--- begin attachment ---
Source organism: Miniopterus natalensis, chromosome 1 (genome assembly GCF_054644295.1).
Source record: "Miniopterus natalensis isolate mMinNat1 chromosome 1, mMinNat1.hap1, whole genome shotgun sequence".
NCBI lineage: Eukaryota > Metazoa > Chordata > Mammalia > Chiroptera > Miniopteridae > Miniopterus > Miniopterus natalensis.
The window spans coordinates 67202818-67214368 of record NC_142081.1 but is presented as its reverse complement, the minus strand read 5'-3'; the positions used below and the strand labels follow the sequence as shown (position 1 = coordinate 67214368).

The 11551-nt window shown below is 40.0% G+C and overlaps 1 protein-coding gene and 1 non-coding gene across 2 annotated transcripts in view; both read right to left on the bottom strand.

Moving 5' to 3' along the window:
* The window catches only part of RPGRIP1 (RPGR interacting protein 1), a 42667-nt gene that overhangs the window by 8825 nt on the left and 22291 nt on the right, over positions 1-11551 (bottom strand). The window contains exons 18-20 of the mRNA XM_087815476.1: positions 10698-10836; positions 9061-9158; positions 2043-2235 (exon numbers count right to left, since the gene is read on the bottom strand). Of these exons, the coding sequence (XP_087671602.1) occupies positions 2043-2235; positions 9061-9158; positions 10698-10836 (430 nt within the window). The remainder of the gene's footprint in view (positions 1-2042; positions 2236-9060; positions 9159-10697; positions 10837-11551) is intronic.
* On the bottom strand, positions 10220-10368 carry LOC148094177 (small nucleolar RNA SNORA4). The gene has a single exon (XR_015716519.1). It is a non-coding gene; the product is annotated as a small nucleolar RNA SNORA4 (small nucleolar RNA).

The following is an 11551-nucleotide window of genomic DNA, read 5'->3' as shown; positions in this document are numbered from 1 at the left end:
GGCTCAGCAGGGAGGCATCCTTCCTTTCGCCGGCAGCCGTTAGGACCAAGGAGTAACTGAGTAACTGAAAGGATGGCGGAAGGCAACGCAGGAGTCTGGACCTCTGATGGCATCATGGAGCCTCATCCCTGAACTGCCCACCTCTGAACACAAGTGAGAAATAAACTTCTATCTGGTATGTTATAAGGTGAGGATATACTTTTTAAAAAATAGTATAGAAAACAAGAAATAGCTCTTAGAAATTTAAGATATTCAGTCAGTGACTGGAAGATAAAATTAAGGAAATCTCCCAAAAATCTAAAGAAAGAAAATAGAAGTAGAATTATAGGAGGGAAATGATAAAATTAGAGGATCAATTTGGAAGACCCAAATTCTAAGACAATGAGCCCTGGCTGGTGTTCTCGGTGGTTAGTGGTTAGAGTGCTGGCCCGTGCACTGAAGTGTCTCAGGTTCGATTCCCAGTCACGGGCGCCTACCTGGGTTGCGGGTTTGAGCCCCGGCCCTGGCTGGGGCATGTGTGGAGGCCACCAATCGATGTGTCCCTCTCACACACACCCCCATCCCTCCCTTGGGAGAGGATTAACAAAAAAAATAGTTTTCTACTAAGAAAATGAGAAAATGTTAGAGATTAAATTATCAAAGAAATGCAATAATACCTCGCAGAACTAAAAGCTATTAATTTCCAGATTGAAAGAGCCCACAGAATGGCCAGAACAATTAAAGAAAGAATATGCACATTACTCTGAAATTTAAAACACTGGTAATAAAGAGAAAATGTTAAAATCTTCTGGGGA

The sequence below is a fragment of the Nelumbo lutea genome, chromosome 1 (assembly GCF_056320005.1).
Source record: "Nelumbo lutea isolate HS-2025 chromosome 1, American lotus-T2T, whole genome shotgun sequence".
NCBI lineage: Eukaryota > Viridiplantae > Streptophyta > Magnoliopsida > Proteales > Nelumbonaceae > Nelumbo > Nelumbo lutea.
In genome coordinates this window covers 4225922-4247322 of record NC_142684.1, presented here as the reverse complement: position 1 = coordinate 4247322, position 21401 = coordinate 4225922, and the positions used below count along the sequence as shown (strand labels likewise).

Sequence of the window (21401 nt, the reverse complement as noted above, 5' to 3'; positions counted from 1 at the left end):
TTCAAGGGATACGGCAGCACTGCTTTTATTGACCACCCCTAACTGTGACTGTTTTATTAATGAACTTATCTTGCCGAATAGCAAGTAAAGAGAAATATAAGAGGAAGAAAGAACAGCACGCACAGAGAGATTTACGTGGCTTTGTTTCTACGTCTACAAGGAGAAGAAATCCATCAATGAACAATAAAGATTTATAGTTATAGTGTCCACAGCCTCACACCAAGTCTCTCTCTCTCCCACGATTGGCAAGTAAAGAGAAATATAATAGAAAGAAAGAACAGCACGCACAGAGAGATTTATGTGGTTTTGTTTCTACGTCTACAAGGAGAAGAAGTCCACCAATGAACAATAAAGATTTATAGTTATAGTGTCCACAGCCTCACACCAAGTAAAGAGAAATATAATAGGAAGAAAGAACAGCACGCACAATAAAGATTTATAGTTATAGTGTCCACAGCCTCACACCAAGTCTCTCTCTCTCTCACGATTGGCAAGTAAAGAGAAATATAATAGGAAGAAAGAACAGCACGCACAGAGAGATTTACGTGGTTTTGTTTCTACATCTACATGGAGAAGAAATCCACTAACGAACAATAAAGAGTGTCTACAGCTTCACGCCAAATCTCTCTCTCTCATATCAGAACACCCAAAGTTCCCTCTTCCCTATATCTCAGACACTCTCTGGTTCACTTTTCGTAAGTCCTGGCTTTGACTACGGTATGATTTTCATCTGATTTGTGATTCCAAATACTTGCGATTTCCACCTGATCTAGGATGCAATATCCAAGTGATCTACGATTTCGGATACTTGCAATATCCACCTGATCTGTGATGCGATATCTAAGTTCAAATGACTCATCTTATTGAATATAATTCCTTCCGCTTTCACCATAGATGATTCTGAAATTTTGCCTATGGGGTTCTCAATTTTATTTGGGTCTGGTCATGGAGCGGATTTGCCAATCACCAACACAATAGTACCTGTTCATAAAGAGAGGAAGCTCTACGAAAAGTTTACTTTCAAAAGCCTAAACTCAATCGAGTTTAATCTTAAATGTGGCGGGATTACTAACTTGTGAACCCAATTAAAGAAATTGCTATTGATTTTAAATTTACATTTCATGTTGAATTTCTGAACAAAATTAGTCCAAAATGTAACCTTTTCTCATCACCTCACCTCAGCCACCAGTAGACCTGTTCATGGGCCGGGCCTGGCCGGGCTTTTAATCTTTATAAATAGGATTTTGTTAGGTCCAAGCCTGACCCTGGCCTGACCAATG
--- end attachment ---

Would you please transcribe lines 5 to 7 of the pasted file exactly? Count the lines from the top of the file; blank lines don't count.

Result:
The 11551-nt window shown below is 40.0% G+C and overlaps 1 protein-coding gene and 1 non-coding gene across 2 annotated transcripts in view; both read right to left on the bottom strand.

Moving 5' to 3' along the window:
* The window catches only part of RPGRIP1 (RPGR interacting protein 1), a 42667-nt gene that overhangs the window by 8825 nt on the left and 22291 nt on the right, over positions 1-11551 (bottom strand). The window contains exons 18-20 of the mRNA XM_087815476.1: positions 10698-10836; positions 9061-9158; positions 2043-2235 (exon numbers count right to left, since the gene is read on the bottom strand). Of these exons, the coding sequence (XP_087671602.1) occupies positions 2043-2235; positions 9061-9158; positions 10698-10836 (430 nt within the window). The remainder of the gene's footprint in view (positions 1-2042; positions 2236-9060; positions 9159-10697; positions 10837-11551) is intronic.